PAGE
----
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Math and science experts selected to become teachers for Michigan's high-need secondary schools

W.K. Kellogg Foundation, Woodrow Wilson Foundation name 2013 class of Michigan Teaching Fellows

July 15, 2013

Princeton, N.J. – The third class of the W.K. Kellogg Foundation’s Woodrow Wilson (WKKF-WW) Michigan Teaching Fellows, announced today, will bring both cutting-edge preparation and real-world expertise in math and science to Michigan’s high-need urban and rural schools.

This year’s 51 WKKF-WW Michigan Teaching Fellows will each receive $30,000 to complete a specially designed master’s degree program based on a yearlong classroom experience. In return, Fellows commit to teach for three years in Michigan’s high-need urban and rural secondary schools.

The 2013 class is Michigan’s third group of Fellows for this program, launched by the Kellogg Foundation in 2009 with $18 million in support and administered by the Woodrow Wilson National Fellowship Foundation in Princeton.

The program ultimately will provide more than 100,000 students with the level of instruction they need to contribute and thrive in Michigan’s rapidly changing economy and workforce. Numerous studies have demonstrated that students in high-need schools are significantly less likely to have access to such teachers, particularly in the STEM (science, technology, engineering and math) fields.

“The research is clear – the most important factor affecting the quality of a student’s education is the quality of the classroom teacher. Beyond that, effective educators can make a powerful and lasting impact on students in ways that can’t be measured by test scores and report cards,” said Sterling Speirn, president and CEO of the Kellogg Foundation.

Campuses working with the Fellows include Eastern Michigan University, Grand Valley State University, Michigan State University, the University of Michigan, Wayne State University and Western Michigan University. These universities partner with local school districts where Fellows learn to teach in real classrooms from the beginning of their master’s work, just as physicians learn in teaching hospitals. The ten partner districts for these clinical placements, up from nine last year, include Battle Creek, Benton Harbor, Comstock, Detroit, Godfrey-Lee, Grand Rapids, Kalamazoo, Muskegon, Wyoming and Ypsilanti.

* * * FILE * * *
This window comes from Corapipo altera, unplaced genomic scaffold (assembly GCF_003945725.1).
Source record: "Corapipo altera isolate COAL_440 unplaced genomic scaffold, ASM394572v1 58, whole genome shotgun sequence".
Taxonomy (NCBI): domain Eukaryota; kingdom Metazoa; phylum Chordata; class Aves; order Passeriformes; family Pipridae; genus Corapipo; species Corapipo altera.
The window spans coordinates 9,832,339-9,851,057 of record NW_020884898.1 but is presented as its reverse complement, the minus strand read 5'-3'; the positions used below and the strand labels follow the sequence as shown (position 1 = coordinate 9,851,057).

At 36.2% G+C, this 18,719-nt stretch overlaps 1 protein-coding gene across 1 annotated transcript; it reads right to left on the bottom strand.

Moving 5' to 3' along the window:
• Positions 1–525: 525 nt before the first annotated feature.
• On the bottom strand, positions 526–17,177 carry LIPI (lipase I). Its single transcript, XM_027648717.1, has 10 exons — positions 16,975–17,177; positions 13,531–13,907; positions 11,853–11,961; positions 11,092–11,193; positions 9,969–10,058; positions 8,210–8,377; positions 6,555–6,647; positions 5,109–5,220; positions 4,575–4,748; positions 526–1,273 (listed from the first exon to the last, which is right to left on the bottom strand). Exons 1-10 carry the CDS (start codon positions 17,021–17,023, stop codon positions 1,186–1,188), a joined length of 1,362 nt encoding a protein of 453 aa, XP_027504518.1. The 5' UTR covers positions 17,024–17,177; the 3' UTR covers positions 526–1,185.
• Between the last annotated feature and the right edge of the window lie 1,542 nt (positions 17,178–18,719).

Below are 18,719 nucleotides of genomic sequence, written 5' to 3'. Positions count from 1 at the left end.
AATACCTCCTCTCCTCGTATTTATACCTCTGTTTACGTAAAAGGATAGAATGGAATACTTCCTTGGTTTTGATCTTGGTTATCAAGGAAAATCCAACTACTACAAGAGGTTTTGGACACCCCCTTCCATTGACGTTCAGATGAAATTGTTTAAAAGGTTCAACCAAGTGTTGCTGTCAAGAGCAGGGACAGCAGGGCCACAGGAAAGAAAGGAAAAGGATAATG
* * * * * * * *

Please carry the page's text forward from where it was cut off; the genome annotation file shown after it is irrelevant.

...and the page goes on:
“Michigan’s economic future will be driven by the STEM fields,” said Arthur Levine, president of the Woodrow Wilson National Fellowship Foundation. “Getting strong math and science teachers into Michigan’s high-need schools means both creating opportunities for the young people who most need them and building the state’s workforce. There’s no greater need in Michigan education today, and we think these Fellows will do a tremendous job in helping to meet that need. They are amazing people, and they will change tens of thousands of lives.”

This year's class of Wayne State University fellows includes:

• Megan Burns (Novi)
• Kirke Elsass (Detroit)
• Bailey Gamble (Detroit)
• Calvin Hall (Detroit)
• David Harris II (Mendota)
• Michelle Hier (Milford)
• Arzell Jones (Detroit)
• Sarah Murphy (Mt. Pleasant)
• Sarah Patterson (Wixom)
• Waqar Raza (Canton)
• Maya Smolcic (Troy)
• Amy Szczepanski (Sterling Heights)
• Cari Van Hoorelbeke (Harrison Twp.)
• Kendra Welling (Rochester)
• Jane Zegers (Lenox Township)

About the W.K. Kellogg Foundation
The W.K. Kellogg Foundation (WKKF), founded in 1930 as an independent, private foundation by breakfast cereal pioneer Will Keith Kellogg, is among the largest philanthropic foundations in the United States. Guided by the belief that all children should have an equal opportunity to thrive, WKKF works with communities to create conditions for vulnerable children so they can realize their full potential in school, work and life. For more information, visit

About the Woodrow Wilson National Fellowship Foundation
Founded in 1945, the Woodrow Wilson National Fellowship Foundation of Princeton, New Jersey ( identifies and develops leaders and institutions to meet the nation’s critical challenges, working through education.

Wayne State University is a premier urban research institution offering more than 370 academic programs through 13 schools and colleges to nearly 29,000 students.